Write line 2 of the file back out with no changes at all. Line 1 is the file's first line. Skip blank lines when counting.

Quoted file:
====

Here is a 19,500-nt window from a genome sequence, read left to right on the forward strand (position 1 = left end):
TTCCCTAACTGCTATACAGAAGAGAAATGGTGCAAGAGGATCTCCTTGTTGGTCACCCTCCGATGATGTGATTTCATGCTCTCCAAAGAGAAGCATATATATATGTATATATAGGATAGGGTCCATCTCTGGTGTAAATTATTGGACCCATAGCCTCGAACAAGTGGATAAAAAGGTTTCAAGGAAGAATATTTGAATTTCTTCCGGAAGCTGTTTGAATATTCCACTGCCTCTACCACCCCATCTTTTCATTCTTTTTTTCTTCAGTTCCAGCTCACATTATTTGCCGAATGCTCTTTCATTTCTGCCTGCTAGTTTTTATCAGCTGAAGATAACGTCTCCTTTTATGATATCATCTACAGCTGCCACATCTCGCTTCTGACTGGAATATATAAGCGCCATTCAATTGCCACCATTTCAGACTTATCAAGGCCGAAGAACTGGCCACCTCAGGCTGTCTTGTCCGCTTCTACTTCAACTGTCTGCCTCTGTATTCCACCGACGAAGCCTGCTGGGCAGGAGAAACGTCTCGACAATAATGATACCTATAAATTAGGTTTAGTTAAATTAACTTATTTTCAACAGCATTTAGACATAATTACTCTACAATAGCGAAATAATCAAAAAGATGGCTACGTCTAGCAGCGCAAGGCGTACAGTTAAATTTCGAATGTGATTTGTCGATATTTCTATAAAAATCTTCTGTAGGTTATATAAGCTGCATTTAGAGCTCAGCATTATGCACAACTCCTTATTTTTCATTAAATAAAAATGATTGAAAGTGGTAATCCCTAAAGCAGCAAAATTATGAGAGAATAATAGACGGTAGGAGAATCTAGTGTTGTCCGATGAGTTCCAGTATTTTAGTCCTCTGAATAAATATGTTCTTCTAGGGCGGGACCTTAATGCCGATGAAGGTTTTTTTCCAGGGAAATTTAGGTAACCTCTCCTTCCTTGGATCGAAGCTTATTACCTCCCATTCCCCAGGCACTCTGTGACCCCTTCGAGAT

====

TTCCCTAACTGCTATACAGAAGAGAAATGGTGCAAGAGGATCTCCTTGTTGGTCACCCTCCGATGATGTGATTTCATGCTCTCCAAAGAGAAGCATATATATATGTATATATAGGATAGGGTCCATCTCTGGTGTAAATTATTGGACCCATAGCCTCGAACAAGTGGATAAAAAGGTTTCAAGGAAGAATATTTGAATTTCTTCCGGAAGCTGTTTGAATATTCCACTGCCTCTACCACCCCATCTTTTCATTCTTTTTTTCTTCAGTTCCAGCTCACATTATTTGCCGAATGCTCTTTCATTTCTGCCTGCTAGTTTTTATCAGCTGAAGATAACGTCTCCTTTTATGATATCATCTACAGCTGCCACATCTCGCTTCTGACTGGAATATATAAGCGCCATTCAATTGCCACCATTTCAGACTTATCAAGGCCGAAGAACTGGCCACCTCAGGCTGTCTTGTCCGCTTCTACTTCAACTGTCTGCCTCTGTATTCCACCGACGAAGCCTGCTGGGCAGGAGAAACGTCTCGACAATAATGATACCTATAAATTAGGTTTAGTTAAATTAACTTATTTTCAACAGCATTTAGACATAATTACTCTACAATAGCGAAATAATCAAAAAGATGGCTACGTCTAGCAGCGCAAGGCGTACAGTTAAATTTCGAATGTGATTTGTCGATATTTCTATAAAAATCTTCTGTAGGTTATATAAGCTGCATTTAGAGCTCAGCATTATGCACAACTCCTTATTTTTCATTAAATAAAAATGATTGAAAGTGGTAATCCCTAAAGCAGCAAAATTATGAGAGAATAATAGACGGTAGGAGAATCTAGTGTTGTCCGATGAGTTCCAGTATTTTAGTCCTCTGAATAAATATGTTCTTCTAGGGCGGGACCTTAATGCCGATGAAGGTTTTTTTCCAGGGAAATTTAGGTAACCTCTCCTTCCTTGGATCGAAGCTTATTACCTCCCATTCCCCAGGCACTCTGTGACCCCTTCGAGAT